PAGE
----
Unlike chondrocyte cells, MSCs are easy to expand in culture and exhibits chondrogenic potential. The use of MSC-differentiated chondrocytes is a promising strategy for cartilage regeneration. Chondrogenic differentiation from MSCs is well documented from various sources and techniques. Differentiated cells display the important cartilage-specific markers such as collagen type II, aggrecan and sulphated proteoglycans [18]. Similar to other tissue engineering approach, chondrogenic differentiation could be achieved in the presence of inducers, in this case the most established inducer is TGF-β [18], although other inducers such as bone morphogenetic proteins (BMPs) [19] and IGF [20] were also reported. MacKay et al. [21] used a combination of 100 nM dexamethasone and 10 ng/mL TGF-β3 and successfully induced chondrogenic differentiation of MSCs characterized by ECM with collagen type II, aggrecan and proteoglycan. Enhanced chondrogenic potential of bone marrow MSCs in a presence of combination treatments TGF-β3/BMP-6 and TGF-β3/IGF-1 were also reported [20]. The importance of TGF-β signaling in chondrogenic development was confirmed in a study which showed adipose tissue-derived MSCs that did not express TGF-receptor-1 protein had a lower chondrogenic capacity [22]. Progress in the chondrogenic differentiation potential of MSCs has led to the advancement of cultivation of the cells. MSCs co-cultured with juvenile articular chondrocytes (ACs) [23] with a presence of TGF-β3 in lower concentration [24][25] resulted in efficient chondrogenic differentiation.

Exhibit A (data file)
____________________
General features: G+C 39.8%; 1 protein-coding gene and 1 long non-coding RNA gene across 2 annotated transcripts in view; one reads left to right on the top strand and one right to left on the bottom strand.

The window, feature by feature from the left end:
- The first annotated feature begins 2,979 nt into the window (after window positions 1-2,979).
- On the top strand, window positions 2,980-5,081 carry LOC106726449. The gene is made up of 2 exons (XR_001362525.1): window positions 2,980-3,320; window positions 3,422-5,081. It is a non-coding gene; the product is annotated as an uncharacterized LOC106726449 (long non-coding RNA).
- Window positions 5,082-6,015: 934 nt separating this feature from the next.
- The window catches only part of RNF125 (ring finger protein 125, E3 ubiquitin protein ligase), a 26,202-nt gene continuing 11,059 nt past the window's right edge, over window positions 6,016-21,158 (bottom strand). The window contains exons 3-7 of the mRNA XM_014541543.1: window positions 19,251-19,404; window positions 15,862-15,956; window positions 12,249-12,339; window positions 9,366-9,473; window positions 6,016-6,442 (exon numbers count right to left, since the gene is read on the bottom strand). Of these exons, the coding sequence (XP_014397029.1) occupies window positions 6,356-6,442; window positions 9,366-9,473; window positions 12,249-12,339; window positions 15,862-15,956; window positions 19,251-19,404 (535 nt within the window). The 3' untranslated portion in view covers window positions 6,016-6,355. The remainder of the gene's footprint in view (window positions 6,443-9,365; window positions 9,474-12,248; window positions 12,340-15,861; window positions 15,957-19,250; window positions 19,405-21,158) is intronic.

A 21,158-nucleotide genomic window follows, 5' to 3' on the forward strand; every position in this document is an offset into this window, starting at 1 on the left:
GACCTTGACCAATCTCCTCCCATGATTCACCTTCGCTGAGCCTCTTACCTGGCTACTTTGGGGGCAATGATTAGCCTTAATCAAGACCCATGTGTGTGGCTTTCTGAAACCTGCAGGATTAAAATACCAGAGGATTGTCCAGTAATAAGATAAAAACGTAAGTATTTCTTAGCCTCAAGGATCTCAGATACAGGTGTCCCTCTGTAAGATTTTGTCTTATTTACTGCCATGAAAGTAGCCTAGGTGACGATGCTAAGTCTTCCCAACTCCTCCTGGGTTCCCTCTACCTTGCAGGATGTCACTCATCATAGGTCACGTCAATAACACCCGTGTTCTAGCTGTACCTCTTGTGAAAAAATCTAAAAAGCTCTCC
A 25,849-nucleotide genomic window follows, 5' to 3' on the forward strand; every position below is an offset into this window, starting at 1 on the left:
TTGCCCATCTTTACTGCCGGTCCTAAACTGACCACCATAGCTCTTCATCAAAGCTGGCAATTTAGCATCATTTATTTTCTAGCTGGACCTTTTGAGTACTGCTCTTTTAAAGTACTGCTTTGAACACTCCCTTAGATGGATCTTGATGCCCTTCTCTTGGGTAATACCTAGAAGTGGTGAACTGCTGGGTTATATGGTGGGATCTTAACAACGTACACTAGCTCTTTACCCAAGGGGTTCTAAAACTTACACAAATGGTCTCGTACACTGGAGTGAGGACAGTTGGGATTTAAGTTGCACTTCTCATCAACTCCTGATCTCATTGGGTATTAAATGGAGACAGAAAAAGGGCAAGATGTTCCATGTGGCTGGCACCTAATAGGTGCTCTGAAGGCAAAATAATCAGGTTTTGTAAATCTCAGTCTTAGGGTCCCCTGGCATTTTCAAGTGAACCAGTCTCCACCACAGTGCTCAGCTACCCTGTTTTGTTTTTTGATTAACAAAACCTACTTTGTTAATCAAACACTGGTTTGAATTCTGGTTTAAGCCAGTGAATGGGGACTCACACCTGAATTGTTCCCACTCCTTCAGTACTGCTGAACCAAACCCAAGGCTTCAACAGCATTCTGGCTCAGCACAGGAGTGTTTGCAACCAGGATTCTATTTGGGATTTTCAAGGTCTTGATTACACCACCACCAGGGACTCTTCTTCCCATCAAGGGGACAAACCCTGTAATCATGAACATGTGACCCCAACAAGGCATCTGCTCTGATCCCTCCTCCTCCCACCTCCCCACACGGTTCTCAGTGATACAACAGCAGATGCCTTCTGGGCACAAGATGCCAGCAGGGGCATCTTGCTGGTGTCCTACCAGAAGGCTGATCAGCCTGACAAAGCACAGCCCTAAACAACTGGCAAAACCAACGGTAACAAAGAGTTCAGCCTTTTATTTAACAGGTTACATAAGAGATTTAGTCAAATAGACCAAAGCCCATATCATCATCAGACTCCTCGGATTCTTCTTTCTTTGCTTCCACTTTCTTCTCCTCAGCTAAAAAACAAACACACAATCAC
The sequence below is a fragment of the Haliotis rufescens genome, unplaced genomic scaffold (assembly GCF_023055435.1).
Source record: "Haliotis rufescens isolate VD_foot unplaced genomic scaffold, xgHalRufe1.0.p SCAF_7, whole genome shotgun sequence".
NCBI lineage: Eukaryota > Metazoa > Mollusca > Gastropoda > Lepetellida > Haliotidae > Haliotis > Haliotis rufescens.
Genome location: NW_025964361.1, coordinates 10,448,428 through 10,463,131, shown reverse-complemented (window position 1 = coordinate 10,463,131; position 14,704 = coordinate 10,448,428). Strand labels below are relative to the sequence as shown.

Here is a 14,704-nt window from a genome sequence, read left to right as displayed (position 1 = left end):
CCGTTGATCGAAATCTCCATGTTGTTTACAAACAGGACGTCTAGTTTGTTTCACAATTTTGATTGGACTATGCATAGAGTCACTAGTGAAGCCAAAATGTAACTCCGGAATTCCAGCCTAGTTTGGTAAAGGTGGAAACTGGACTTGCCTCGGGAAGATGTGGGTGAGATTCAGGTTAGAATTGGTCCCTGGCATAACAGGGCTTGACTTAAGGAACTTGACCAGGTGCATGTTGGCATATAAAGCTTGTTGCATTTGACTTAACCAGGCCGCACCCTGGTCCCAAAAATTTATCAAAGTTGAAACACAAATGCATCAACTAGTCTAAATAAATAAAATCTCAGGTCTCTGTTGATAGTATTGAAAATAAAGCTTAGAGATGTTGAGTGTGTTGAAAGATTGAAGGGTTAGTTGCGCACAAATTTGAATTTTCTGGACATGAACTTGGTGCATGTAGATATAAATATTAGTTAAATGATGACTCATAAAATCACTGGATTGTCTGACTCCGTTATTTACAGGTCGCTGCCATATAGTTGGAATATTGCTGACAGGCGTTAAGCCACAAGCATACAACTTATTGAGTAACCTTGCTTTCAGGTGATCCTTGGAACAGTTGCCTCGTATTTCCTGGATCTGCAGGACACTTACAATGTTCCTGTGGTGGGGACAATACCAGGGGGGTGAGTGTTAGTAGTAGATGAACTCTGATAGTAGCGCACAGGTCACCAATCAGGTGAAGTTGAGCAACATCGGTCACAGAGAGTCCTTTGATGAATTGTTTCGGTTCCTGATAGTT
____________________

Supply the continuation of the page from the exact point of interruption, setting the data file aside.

Given their highly chondrogenic potential in in vitro culture, MSC-based therapy is among the promising therapeutic approaches to treat OA. Pre-clinical studies demonstrated encouraging data on therapeutic potential of MSCs in OA animal models. Bone marrow MSCs were implanted onto osteochondral defect which artificially made on 16 rabbits. MSCs-implanted rabbits demonstrated improved histological scores as well as enhanced production of collagen type II in the matrix [26]. Other pre-clinical studies showed the success of intra-articular injections of MSCs in goat [27] and porcine [28] models with improved cartilage healing of chondral defects.